2. I’ve been lurking for a couple months now but wow, your timing of this post was a little too coincidental to really be coincidence. Just last night, I spent several hours on Amazon looking for good books about community that might help foster an amazing little Christian community that’s started up within my apartment complex. I can’t wait to check out some of the books you listed and look at the PAPA Festival web site. Thank you!

  3. The other thing I would add is that most of the intentional communities I know of consist of primarily majority folk with an occasional person of color, or specifically the people that “relocated” were majority folk. If you know of any that are primarily non-majority communities please give a shout out. I’d love to know how the cross-cultural values (such as the role their families had in blessing or not blessing them into that community) plays out in that.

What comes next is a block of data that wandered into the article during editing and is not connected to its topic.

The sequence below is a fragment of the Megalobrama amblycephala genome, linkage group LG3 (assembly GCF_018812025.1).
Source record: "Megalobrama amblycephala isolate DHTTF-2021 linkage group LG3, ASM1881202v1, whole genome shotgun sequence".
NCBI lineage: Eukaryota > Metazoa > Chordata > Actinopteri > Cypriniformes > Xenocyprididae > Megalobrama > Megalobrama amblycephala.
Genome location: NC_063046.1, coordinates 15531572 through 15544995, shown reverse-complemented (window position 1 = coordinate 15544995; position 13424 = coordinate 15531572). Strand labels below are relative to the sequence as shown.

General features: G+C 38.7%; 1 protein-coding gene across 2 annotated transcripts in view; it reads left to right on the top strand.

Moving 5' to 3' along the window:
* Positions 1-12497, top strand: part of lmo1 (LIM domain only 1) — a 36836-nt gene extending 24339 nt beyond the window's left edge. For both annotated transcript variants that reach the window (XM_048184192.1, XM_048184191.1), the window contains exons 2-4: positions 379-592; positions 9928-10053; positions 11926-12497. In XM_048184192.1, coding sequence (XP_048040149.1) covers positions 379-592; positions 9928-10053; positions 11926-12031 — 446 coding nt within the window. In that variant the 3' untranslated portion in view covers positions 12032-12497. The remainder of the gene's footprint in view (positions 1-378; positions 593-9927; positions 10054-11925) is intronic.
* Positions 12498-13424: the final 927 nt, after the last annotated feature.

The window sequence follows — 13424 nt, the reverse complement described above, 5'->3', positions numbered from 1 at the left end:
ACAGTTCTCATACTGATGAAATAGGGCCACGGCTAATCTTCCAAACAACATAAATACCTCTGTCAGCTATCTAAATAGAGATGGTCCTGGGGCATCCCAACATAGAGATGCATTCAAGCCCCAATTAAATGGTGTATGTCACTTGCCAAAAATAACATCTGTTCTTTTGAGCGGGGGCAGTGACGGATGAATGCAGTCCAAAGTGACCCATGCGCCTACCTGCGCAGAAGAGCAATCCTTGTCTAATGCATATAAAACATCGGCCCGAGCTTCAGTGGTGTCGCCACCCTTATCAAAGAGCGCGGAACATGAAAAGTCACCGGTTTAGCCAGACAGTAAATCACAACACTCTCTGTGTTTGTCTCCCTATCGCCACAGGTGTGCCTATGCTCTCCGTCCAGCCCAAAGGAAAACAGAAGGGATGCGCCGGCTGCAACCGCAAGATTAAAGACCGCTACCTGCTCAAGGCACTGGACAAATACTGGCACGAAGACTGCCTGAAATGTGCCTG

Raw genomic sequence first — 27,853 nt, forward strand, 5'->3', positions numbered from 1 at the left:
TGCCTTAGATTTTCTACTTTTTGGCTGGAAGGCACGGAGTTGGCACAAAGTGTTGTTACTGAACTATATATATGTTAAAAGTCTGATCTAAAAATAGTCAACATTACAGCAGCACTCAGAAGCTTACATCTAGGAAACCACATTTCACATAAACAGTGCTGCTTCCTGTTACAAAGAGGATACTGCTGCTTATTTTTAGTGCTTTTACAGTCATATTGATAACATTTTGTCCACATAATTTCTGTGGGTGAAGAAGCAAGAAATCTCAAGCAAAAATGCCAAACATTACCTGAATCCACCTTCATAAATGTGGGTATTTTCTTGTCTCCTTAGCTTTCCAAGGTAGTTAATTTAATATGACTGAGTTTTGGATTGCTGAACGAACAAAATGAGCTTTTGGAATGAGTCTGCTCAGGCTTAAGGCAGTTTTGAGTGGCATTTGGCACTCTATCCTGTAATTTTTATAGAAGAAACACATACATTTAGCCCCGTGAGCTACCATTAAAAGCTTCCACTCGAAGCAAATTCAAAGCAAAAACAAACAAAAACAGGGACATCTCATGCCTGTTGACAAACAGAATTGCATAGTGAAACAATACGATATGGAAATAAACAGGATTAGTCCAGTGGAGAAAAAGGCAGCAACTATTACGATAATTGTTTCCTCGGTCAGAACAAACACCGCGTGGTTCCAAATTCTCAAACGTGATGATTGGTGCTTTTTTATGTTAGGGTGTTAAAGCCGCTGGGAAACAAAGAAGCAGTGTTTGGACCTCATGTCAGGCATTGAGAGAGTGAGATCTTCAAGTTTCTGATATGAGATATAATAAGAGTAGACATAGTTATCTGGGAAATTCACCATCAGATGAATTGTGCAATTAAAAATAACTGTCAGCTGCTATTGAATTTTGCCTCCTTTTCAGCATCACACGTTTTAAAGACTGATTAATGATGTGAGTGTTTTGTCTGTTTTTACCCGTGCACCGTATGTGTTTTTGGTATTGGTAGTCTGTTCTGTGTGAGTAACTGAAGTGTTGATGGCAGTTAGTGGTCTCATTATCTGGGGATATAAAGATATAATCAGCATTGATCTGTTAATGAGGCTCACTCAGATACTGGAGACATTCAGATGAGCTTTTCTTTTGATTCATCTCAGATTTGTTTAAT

p.s. I believe the new monasticism is also by Wilson-Hartgrove, but I have not gotten to it yet.

  4. Great additions drita. I’ve read The New Friars and would also recommend it. I’m aware of Wilson-Hartgrove, but haven’t read his stuff yet. The New Monasticism website has some helpful information along with some recommended reading: http://www.newmonasticism.org/

    In addition to dritia’s request for non-majority folks, I’d be interested in knowing about female authors who are writing about these types of themes. Anyone?

    Thanks for the comment mentally::rehearsed. I hope some of these books are helpful. Personally, I find it most helpful to read these kinds of books along with some friends. The conversations the authors can stir up is both challenging and encouraging.

  5. I would say “The safest place on earth” by Larry Crabb. I haven’t read it since my Masters Degree and I think he’s written further on the topic since then. Essentially, he was a conservative Biblical counselor who had something of a mid-career breakdown and ended up believing that strong Christian community is what we need instead.